In business, the way we carry and present ourselves - not only to existing and potential clients but also competitors, colleagues and staff members - can affect our reputation as well as impact the forming and maintaining of professional relationships.
Keeping your ego in check is important for a variety of reasons, however, this does not mean it needs to be silenced completely. A confident, charismatic leader is able to inspire their staff. The key is striking a balance, and this is best done by considering how your behaviours both negatively and positively affect the business and all the factors it encompasses.
Building the image
The last thing any business owner wants to do is advertise their doubts or insecurities to clients or competitors. Healthy business egos can do wonders for projecting an image of success, even in times when we may doubt our own abilities. We so often focus on our shortcomings and the things we could have done differently. Focusing on your strengths and abilities will not only boost self-esteem, it will mentally prepare you for further success.
A healthy ego is at its best when it's telling your clients or your staff "I can do that for you." It provides a message that you as the owner can make things happen, and that as long as you are around, others needn't worry. For a customer or employee, this can offer a feeling of safety and inspire confidence as well. There is, however, a fine line between confidence and arrogance. A good way of keeping your business ego in check is to treat it as a business tool rather than a self-serving trait. Aim to build up the image of your business as a whole rather than simply your own.
Setting boundaries and standards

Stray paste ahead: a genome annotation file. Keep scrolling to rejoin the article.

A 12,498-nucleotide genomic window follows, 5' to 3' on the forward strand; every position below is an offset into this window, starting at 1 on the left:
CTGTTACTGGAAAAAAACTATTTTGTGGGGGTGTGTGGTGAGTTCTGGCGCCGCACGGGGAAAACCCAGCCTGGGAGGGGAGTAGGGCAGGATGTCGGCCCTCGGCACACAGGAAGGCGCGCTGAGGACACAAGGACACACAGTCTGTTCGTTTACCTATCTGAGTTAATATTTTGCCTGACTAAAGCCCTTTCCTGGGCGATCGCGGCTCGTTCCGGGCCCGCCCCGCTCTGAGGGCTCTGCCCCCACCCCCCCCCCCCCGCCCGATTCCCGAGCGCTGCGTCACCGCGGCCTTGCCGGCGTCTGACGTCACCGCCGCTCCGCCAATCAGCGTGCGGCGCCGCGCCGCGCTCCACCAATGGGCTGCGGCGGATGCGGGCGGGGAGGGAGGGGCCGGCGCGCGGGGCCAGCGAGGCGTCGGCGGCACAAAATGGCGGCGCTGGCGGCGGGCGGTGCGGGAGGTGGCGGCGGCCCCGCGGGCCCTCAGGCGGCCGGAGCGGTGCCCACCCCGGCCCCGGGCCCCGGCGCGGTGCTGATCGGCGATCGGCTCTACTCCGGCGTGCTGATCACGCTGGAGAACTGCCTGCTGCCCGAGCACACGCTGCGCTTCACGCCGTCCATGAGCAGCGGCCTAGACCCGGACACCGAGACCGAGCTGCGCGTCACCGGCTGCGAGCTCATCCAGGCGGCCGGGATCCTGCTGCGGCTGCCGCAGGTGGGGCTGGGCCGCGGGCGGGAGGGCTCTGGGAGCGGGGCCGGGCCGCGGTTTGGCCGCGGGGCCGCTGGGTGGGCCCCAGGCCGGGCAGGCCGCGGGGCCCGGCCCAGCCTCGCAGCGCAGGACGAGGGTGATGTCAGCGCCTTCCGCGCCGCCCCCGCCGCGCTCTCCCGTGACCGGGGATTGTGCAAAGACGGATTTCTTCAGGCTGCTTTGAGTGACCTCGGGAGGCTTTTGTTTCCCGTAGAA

Another benefit of a healthy ego in business is that it demands excellence. When we believe in ourselves and our abilities, we are able to demand the things we need - for our clients, our staff and ourselves. Remember though that your demands and expectations should bear as heavily on you as they do on others.
Leading with grace
Within the confines of your working environment, the problems that an overactive ego can bring start to present themselves. When we lead with an inflated opinion of ourselves, very little leadership is actually seen. The best interests of the business can suffer because, rather than serving our business, we are serving ourselves. An incessant need to be right, a preoccupation with our abilities or success and a desire to show up others will not only lead to a negative working environment, it can leave you with a team that thinks very little of you. Instead, aim to encourage confidence and foster drive in your team by example.
Many business owners, particularly those starting out, often find themselves looking at those who came before, and naturally try to emulate their success. When we look at some of the biggest names in business, it can seem that with great success often comes an inflated ego. It is important to remember, however, that the image a business owner portrays 'out there' can often be very different to the way they behave within their business.
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This article represents the views of the author only and not those of American Express.
Nick Petrovic is a registered psychologist and head of clinic at the Mind Profile Psychology Clinic and has more than 10 years' experience in the allied health and business. Nick has contributed to regular columns in more than a dozen business magazines and newspapers, advising on issues such as mental health, work related stress, strategic planning, business analysis and human resources.